William Wallace -- Raymond James -- Analyst

That's fair. And then should we take your kind of initiation of commentary around looking to enter some new markets on a de novo type basis, should we take that to mean that you feel like M&A opportunities are perhaps less attractive than maybe you thought six or 12 months ago?

Keith Mestrich -- President and Chief Executive Officer

I'd say we are still looking for M&A opportunities as they come in our markets. We've always said we're going to be choosy, but I would also take it to say we're not going to wait. We're not going to wait for an M&A opportunity to get in those markets. We think we have significant runway in other markets, and we think we've been able to achieve growth in a market, i.e.

Washington, without having to do it through an acquisition, we think we could do it in other markets. And while there are certain advantages to being able to have an acquisition and give ourselves a head start, we think next year is the year we can just go into those markets and begin working our tails off to actually build our business.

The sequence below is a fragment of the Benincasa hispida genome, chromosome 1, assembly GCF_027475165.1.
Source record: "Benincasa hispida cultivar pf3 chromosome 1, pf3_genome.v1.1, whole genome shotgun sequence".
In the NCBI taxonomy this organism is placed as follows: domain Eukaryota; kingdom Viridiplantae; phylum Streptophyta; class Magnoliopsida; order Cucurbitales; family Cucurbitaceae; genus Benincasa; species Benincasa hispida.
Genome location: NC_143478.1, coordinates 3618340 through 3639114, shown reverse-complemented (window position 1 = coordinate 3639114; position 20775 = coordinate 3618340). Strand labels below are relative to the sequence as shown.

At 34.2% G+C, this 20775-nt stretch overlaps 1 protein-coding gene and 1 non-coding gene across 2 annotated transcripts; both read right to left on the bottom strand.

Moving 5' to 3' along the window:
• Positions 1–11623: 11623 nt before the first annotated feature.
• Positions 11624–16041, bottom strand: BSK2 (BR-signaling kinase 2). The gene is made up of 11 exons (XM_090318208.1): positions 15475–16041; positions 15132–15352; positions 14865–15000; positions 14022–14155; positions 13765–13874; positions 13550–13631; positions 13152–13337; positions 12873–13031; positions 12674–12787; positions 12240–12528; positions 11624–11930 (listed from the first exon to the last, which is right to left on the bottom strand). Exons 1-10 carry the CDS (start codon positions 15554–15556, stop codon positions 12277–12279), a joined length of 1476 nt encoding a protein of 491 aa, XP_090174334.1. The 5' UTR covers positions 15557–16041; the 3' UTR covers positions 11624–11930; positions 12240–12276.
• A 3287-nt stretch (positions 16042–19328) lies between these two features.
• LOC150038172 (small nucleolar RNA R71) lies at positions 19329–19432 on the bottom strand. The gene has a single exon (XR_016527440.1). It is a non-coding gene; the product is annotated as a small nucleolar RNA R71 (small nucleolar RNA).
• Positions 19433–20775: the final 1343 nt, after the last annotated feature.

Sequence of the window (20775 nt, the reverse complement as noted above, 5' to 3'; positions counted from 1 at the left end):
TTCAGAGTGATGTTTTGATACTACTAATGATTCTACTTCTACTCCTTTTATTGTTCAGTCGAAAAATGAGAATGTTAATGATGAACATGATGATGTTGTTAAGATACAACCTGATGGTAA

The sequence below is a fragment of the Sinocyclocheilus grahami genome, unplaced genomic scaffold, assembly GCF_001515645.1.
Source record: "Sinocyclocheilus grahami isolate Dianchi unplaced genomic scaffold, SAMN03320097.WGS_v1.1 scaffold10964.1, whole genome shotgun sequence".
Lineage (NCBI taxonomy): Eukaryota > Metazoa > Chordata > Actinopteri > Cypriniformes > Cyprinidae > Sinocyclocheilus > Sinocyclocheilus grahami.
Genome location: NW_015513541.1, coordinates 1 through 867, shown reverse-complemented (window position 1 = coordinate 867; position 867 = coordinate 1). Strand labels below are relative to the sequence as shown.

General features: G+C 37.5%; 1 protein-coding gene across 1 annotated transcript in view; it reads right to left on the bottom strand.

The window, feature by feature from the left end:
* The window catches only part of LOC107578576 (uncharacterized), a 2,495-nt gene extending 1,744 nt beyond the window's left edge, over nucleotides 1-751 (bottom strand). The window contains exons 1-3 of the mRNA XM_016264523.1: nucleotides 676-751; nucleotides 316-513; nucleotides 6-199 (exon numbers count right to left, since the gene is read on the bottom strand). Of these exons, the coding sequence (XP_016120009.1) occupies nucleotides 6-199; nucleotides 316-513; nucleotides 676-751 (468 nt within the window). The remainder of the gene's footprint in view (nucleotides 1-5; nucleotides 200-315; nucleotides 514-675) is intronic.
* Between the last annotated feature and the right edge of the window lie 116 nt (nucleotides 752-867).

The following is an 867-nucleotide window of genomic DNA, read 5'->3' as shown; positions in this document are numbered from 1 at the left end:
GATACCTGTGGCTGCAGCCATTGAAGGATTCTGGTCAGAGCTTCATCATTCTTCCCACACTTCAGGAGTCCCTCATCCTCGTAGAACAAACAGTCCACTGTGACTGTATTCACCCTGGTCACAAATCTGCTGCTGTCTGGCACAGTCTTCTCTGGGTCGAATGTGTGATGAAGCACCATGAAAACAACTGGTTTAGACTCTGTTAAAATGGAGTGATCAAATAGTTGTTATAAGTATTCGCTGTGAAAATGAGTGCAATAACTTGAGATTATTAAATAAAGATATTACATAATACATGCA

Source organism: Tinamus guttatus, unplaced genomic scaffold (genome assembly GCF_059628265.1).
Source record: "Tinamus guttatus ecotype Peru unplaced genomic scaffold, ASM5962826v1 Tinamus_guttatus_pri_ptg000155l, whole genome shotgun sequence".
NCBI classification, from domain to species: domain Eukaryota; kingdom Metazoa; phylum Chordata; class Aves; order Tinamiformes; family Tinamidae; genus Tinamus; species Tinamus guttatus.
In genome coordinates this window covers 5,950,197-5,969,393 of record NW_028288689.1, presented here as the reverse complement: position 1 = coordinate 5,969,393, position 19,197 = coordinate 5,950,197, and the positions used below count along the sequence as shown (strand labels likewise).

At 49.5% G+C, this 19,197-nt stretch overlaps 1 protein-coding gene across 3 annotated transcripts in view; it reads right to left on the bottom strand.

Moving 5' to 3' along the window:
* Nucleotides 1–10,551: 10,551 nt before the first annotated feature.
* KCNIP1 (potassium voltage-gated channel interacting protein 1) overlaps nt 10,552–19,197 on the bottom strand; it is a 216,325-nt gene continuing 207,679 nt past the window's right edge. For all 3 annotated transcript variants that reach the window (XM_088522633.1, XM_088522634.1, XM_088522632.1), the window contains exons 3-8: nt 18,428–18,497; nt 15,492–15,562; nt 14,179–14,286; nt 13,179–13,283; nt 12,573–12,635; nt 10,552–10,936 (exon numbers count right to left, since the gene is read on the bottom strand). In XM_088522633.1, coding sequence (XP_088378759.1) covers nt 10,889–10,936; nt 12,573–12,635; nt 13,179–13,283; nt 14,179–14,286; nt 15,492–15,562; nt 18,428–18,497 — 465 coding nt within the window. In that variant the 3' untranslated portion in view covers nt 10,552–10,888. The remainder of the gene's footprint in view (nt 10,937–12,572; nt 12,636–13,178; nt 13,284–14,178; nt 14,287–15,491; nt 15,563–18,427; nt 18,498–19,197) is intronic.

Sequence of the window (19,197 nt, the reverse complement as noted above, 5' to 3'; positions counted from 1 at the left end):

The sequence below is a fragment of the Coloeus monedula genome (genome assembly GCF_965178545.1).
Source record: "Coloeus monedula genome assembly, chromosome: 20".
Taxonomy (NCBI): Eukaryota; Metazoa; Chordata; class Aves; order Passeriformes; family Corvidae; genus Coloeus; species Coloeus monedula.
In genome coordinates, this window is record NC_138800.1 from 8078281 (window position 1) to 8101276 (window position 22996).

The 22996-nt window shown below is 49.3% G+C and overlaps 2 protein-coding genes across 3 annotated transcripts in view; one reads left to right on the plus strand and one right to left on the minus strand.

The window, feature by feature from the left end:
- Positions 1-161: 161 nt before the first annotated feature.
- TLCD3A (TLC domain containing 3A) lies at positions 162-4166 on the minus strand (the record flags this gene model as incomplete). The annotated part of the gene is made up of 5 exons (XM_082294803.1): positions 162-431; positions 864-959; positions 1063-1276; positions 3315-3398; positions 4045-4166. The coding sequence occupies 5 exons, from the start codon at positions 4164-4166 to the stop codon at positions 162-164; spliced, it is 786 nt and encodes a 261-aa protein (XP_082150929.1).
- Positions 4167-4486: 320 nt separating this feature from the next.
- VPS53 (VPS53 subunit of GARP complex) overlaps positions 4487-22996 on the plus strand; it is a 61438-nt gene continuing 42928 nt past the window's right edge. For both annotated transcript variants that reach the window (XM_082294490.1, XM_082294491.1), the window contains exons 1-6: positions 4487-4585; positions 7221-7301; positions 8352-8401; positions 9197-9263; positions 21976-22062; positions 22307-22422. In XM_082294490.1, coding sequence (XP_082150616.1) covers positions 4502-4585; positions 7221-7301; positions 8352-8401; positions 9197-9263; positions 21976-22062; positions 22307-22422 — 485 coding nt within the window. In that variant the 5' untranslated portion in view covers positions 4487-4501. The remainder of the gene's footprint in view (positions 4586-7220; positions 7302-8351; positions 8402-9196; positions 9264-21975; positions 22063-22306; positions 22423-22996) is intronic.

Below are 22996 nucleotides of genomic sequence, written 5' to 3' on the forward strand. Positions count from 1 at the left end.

William Wallace -- Raymond James -- Analyst

And for what it's worth, I mean, what about looking to invest more in markets like D.C. and San Francisco where you have a very small presence relative to the size, the overall size of the market?

Keith Mestrich -- President and Chief Executive Officer

Not really an either/or decision in our minds, but really a both in how we actually grow the franchise, both in our organic markets and add some inorganic opportunities as well.

William Wallace -- Raymond James -- Analyst

OK. Fair enough. And then one, just one last housekeeping. You said it was $400,000 FDIC credit in the fourth quarter.

Do you anticipate -- or are you going to be accruing that credit in the fourth quarter as well? Or did you take it all in the third quarter?

Drew LaBenne -- Chief Financial Officer